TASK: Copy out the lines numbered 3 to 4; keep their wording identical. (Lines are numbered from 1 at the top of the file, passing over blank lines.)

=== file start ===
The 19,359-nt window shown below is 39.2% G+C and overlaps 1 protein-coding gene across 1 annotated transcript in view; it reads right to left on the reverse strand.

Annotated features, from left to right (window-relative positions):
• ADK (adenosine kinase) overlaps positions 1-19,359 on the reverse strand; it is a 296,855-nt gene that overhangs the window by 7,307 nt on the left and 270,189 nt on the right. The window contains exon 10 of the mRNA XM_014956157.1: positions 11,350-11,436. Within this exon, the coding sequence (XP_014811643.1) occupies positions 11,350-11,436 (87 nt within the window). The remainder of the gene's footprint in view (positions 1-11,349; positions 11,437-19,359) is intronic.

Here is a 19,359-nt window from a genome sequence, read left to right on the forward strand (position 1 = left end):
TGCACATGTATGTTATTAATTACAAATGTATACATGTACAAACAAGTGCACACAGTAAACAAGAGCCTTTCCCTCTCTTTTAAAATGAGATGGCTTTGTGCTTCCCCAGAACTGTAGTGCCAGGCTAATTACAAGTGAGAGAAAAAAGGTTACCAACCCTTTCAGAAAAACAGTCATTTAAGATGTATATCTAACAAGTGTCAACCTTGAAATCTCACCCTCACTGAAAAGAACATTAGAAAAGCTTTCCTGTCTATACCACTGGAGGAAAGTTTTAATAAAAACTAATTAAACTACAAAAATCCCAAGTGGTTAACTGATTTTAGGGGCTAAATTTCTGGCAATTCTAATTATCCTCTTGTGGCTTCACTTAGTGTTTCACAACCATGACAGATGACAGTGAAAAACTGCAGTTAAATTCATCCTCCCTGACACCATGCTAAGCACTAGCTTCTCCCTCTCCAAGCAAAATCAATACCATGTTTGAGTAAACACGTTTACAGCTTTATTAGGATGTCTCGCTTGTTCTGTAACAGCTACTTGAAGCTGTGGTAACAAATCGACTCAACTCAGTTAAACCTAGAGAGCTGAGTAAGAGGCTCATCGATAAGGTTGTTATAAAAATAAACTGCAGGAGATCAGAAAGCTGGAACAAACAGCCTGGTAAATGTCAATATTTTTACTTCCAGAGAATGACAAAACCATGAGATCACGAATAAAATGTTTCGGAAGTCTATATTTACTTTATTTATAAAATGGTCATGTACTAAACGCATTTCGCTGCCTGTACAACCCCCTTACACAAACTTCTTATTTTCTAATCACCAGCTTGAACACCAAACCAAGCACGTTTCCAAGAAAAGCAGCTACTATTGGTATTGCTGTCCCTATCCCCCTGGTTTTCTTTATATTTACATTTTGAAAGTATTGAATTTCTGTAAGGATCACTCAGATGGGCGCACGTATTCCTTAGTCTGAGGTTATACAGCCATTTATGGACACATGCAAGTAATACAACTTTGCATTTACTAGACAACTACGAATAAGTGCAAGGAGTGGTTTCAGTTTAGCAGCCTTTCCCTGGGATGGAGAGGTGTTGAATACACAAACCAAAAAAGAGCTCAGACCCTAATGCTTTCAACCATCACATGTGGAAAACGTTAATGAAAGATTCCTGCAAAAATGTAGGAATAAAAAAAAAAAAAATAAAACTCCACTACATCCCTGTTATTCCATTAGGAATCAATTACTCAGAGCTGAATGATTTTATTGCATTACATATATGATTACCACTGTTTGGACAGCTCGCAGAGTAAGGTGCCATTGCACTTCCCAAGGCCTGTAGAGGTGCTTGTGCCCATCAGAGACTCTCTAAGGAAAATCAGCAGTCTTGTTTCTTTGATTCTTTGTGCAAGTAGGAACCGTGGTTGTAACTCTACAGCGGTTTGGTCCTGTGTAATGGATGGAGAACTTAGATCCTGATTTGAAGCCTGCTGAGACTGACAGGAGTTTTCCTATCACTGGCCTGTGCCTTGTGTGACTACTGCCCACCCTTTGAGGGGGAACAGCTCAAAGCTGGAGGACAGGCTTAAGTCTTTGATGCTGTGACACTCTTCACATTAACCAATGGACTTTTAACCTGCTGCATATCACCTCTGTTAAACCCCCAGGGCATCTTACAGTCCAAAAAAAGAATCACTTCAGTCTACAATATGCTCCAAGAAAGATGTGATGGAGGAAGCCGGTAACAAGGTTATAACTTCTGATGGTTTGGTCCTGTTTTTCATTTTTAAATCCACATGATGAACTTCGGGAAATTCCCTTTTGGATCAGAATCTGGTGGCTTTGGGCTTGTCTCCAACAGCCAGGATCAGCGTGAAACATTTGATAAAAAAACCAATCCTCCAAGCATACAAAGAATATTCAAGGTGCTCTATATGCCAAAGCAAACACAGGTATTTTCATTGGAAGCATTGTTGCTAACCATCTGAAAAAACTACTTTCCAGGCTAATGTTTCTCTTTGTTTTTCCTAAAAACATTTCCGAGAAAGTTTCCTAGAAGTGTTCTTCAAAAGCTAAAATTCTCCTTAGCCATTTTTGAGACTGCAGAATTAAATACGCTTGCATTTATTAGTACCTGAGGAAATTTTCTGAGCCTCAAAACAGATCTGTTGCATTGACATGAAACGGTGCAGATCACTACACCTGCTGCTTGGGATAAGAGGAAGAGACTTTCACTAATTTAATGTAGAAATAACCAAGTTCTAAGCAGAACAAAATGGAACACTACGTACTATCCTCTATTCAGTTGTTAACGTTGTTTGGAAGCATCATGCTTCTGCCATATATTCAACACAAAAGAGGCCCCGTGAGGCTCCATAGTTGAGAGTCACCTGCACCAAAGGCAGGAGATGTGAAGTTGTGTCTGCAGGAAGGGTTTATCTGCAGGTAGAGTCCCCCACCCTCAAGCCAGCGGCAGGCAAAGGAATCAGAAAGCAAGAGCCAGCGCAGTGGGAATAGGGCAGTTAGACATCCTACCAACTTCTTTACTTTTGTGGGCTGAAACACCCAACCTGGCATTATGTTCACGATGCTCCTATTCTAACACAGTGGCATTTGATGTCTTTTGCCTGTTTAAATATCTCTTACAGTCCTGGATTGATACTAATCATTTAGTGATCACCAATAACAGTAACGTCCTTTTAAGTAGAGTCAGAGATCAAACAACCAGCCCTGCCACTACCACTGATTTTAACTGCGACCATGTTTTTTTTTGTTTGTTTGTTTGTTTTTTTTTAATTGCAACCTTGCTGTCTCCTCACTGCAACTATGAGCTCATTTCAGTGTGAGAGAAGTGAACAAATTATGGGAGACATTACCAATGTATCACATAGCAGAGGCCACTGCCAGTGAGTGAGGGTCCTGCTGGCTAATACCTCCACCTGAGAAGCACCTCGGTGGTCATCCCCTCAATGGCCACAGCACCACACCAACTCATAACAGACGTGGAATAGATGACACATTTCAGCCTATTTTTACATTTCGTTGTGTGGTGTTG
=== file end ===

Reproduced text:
• ADK (adenosine kinase) overlaps positions 1-19,359 on the reverse strand; it is a 296,855-nt gene that overhangs the window by 7,307 nt on the left and 270,189 nt on the right. The window contains exon 10 of the mRNA XM_014956157.1: positions 11,350-11,436. Within this exon, the coding sequence (XP_014811643.1) occupies positions 11,350-11,436 (87 nt within the window). The remainder of the gene's footprint in view (positions 1-11,349; positions 11,437-19,359) is intronic.

Here is a 19,359-nt window from a genome sequence, read left to right on the forward strand (position 1 = left end):